“Dave, we’re proud of you,” John Oliver said. “Stay safe. Come back to us.”

Everyone cheered and raised their cups to their lips in the spirit of love and patriotism.
Dave Oliver’s parents and sisters seemed to relish their remaining time with him.
Jennifer, who is Dave’s youngest sister, has her MySpace page dedicated to her hero.

The background has pictures of a blue star, which signifies she has a loved one serving in a war. The military gives flags like this out to families to hang in their home. A short title above a picture of Dave Oliver standing next to a large Army tank reads, “Win One for my Brother Red Sox!!” A countdown says there are 361 days until her brother comes home.

Later on, Dave Oliver pulled his father aside and went through his will with him.

“She’s also entitled to all of my retirement,” Dave Oliver said of his wife.

His father nodded. Like his son, John Oliver is also a military man, since he served in the Air Force for four years.

“I won’t tell you to make calculated moves,” John Oliver said. “I know you’ll do that.”

The Last Day

Stone-faced soldiers created a sea of camouflage shortly after 10 a.m. Saturday during a ceremonial send-off at the Geneseo Armory that included prayers and praise for the men and women who prepared to go to war.

A young child yelled,“My dad!” but not one soldier averted his gaze -- not one dared to look.

With Ethan in her arms, Arleen Oliver placed the badge on her husband’s uniform in honor of his promotion. The couple embraced and shared a kiss, then Dave Oliver ran his hand through his son’s thick brown hair and gave the toddler a kiss.

Dave Oliver’s sister was moved to tears.

“Let me tell you, it takes a special kind of woman to be a military wife,” Jennifer Oliver said.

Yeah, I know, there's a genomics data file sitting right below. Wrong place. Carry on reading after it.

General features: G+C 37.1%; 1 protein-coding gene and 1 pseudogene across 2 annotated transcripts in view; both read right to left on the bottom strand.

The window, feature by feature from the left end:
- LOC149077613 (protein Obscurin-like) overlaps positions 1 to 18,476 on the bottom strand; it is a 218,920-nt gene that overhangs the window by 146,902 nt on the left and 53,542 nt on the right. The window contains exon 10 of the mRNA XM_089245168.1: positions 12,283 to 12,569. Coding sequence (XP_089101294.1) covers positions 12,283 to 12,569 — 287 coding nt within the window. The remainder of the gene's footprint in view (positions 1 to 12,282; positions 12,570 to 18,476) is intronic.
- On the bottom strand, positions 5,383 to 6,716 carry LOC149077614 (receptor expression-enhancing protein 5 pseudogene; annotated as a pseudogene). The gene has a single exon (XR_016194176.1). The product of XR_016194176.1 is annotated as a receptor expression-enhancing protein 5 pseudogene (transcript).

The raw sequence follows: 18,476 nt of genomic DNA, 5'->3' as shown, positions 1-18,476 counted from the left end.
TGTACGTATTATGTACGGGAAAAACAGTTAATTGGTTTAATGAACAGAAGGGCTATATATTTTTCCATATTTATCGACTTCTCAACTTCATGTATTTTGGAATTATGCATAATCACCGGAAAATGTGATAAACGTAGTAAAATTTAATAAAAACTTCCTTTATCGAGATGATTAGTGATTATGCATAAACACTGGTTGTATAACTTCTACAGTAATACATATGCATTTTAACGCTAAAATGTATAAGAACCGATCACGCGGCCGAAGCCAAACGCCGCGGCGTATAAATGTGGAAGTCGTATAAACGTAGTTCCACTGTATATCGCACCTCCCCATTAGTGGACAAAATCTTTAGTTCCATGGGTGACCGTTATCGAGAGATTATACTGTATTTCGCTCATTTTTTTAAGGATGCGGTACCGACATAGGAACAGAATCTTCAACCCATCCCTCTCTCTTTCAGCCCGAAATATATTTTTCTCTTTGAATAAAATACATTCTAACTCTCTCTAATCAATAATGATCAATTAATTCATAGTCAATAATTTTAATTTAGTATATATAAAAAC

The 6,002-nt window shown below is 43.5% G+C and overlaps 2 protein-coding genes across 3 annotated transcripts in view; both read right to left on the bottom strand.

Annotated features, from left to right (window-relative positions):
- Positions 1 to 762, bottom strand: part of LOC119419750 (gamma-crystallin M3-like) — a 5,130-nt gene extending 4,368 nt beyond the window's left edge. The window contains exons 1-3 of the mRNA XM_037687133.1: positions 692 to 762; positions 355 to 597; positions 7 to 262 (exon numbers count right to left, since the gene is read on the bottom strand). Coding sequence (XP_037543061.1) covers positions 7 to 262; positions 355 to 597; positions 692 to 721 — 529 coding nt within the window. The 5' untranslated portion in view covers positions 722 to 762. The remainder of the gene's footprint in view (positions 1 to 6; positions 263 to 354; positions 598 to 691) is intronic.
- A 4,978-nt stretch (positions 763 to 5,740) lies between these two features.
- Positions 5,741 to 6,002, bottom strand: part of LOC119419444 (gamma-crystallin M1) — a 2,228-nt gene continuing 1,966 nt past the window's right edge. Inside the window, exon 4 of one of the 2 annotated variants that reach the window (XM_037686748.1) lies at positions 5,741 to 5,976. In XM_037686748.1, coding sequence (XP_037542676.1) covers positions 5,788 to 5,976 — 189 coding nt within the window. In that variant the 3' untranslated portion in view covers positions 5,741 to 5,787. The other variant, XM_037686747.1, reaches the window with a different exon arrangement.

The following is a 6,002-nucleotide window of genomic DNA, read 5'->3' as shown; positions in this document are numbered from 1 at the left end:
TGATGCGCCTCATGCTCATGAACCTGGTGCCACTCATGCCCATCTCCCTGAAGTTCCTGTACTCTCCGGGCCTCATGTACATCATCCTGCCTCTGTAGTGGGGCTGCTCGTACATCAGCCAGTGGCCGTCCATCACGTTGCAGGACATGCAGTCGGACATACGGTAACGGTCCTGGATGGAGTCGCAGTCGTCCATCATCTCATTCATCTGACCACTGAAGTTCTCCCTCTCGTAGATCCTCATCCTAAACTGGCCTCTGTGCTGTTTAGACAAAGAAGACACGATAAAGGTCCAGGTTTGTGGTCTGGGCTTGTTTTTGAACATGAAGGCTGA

In a bittersweet turn of events, delayed buses caused the family to wait nearly six hours between the ceremony and the departure.

Dave Oliver spent part of that time packing in his office at the armory. Among the items he took were a Red Sox baseball, a first-aid kit and baby wipes, which were meant to substitute for a shower overseas, if necessary.

As the family waited for the buses to arrive, Ethan sat in a stroller. Dave Oliver pulled the stroller back on its wheels and kissed his son on the forehead.

Then it was time for him to say goodbye to his wife and children.

Tony and Nic exuded bravery – for the moment.

“It’s just a matter of waiting for him to get back,” Tony said.

As the bus arrived to carry Dave Oliver away, his family made its way to the bus.

His parents stood together, holding onto each other. His mother’s face was struck with worry and fear. They stared intently at their son as if they were trying to capture his final moments and ingrain it in their memory forever.

“Daddy’s going bye bye,” Dave Oliver told Ethan.

The boy insisted on going with his daddy.

“I wanna go on bus!” Ethan said.

Dave Oliver chuckled.

“No, you can’t go,” he said.

Arleen Oliver stood with her arms around Nic, whose face streamed with tears.

“It’s going to go by quick, Nic, just like it always does,” she said.

Dave Oliver sat in the front seat of the bus. He leaned over the railing and waved goodbye to Ethan.

“Bye, bye, baby boy!” he called.

The bus door closed and the crowd stood to watch until it was out of sight.
“I just don’t want him to go,” Arleen Oliver said.

Rush-Henrietta Post writer Jessica Gaspar can be reached at (585) 394-0770, ext. 323, or at jgaspar@mpnewspapers.com.